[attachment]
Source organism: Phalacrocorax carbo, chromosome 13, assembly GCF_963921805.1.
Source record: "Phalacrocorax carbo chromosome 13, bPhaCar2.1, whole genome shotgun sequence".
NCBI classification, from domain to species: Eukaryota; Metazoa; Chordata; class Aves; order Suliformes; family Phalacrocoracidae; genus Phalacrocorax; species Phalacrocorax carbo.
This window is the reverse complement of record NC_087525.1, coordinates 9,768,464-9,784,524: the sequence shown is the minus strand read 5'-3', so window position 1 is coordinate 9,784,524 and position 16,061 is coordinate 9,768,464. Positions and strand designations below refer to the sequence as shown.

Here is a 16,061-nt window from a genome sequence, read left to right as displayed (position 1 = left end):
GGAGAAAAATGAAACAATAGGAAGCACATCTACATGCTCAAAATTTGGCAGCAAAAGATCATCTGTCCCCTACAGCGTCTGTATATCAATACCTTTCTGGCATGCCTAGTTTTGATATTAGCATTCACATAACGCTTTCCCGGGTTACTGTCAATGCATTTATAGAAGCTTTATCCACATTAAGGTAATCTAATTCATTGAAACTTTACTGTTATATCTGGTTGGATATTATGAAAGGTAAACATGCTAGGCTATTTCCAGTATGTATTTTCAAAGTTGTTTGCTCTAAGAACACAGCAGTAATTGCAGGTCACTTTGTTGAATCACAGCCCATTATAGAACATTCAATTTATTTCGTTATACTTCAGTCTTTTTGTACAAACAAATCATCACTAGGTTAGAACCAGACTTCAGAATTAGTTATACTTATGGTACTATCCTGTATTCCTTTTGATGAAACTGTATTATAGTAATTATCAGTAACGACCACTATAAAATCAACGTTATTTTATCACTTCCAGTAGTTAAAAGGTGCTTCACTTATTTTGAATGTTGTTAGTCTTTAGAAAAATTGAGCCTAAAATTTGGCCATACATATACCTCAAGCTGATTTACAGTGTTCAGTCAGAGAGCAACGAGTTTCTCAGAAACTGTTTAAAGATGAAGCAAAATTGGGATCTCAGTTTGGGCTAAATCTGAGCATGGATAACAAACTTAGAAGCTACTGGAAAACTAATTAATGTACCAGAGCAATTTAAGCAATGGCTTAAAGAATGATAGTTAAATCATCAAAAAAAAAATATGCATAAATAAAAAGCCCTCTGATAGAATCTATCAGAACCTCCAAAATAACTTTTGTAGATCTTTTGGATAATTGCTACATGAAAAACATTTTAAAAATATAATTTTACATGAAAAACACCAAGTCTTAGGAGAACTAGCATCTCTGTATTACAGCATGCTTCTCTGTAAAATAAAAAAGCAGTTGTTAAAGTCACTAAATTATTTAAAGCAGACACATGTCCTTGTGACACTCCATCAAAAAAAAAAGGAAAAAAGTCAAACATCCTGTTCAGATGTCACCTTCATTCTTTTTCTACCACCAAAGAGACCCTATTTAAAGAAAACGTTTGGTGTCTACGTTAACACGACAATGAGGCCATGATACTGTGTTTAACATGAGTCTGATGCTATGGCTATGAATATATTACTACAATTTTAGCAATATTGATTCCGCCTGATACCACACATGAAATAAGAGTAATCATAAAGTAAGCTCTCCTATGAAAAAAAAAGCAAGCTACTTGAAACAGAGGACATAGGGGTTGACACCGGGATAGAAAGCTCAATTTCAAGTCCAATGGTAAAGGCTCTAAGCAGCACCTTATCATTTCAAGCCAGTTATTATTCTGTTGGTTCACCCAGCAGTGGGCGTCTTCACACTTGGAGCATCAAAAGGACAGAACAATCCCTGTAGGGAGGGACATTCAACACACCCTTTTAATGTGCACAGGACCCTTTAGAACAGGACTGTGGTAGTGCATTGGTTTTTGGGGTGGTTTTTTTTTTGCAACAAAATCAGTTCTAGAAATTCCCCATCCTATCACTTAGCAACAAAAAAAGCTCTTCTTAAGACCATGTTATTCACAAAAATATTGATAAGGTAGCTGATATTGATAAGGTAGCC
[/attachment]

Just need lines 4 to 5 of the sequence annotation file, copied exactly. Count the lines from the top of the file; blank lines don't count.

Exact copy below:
This window is the reverse complement of record NC_087525.1, coordinates 9,768,464-9,784,524: the sequence shown is the minus strand read 5'-3', so window position 1 is coordinate 9,784,524 and position 16,061 is coordinate 9,768,464. Positions and strand designations below refer to the sequence as shown.

Here is a 16,061-nt window from a genome sequence, read left to right as displayed (position 1 = left end):